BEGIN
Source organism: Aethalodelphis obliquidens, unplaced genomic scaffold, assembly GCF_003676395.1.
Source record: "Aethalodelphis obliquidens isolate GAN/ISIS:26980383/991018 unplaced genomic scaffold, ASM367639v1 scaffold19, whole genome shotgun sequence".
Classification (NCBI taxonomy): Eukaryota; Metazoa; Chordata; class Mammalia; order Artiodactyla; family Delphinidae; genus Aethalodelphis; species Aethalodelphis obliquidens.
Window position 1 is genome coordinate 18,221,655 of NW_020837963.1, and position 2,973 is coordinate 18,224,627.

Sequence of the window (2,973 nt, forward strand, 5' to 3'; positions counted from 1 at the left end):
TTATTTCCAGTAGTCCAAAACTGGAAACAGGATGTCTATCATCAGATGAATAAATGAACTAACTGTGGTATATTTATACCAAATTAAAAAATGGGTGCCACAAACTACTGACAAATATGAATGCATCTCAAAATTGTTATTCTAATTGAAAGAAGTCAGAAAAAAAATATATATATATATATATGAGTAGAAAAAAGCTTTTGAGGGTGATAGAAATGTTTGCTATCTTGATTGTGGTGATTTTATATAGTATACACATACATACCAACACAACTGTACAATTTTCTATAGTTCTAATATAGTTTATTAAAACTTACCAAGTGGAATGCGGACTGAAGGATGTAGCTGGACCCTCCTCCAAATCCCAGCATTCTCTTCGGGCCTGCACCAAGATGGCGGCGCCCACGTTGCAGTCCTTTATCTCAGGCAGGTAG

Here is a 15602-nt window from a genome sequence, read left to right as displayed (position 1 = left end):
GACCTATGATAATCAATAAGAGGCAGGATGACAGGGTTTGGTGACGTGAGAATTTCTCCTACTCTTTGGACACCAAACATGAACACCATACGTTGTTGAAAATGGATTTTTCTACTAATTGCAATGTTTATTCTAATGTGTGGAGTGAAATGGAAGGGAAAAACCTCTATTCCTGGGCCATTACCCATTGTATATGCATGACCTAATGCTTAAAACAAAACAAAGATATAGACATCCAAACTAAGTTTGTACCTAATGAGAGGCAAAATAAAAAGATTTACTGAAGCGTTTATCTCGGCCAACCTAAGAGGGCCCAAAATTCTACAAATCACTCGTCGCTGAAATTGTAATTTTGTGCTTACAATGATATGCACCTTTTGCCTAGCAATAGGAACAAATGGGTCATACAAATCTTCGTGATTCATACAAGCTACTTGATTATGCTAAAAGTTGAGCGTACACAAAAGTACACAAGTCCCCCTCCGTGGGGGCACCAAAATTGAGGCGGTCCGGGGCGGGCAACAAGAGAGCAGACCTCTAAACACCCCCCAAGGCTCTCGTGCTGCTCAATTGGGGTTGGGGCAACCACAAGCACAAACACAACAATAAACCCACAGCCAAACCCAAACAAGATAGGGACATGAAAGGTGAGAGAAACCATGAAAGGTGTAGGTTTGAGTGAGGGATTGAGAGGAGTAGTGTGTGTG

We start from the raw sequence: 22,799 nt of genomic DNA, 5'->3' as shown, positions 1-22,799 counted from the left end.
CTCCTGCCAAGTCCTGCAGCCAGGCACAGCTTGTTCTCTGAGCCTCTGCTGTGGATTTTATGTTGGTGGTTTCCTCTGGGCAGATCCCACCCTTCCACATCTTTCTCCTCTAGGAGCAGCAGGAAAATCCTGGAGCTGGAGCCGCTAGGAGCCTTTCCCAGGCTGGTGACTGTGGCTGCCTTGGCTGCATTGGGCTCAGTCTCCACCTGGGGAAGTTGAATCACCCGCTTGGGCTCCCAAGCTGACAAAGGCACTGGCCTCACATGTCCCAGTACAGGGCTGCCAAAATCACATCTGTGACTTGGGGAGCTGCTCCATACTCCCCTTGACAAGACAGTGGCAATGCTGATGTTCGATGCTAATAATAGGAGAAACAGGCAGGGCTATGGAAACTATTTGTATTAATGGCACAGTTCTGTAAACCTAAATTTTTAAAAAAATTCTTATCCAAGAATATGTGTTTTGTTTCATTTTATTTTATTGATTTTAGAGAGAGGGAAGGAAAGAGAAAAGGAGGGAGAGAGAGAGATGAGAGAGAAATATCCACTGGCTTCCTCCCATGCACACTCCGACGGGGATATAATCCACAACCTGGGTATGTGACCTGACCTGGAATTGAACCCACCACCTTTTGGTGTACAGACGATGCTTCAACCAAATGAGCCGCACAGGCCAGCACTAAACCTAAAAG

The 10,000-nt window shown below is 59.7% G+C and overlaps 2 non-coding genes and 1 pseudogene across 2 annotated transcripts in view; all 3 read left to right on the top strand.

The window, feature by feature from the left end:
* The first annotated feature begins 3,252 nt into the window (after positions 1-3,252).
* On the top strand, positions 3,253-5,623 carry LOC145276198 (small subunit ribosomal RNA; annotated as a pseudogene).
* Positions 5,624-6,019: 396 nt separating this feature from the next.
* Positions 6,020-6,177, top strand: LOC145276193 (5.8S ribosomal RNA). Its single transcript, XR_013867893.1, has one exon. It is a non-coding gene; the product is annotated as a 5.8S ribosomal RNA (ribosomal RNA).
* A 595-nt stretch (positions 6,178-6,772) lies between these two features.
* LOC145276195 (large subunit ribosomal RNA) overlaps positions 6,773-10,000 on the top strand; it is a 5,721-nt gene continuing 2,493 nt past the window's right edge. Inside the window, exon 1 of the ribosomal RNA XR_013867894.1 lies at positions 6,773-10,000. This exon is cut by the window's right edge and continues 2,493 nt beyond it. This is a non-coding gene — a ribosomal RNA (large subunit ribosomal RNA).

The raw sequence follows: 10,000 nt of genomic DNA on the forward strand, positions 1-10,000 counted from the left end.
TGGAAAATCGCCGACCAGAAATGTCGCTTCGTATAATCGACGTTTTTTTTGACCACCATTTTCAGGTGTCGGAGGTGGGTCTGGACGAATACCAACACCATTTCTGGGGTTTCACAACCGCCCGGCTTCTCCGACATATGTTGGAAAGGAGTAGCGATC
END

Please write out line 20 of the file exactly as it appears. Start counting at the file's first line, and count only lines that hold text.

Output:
TGGAAAATCGCCGACCAGAAATGTCGCTTCGTATAATCGACGTTTTTTTTGACCACCATTTTCAGGTGTCGGAGGTGGGTCTGGACGAATACCAACACCATTTCTGGGGTTTCACAACCGCCCGGCTTCTCCGACATATGTTGGAAAGGAGTAGCGATC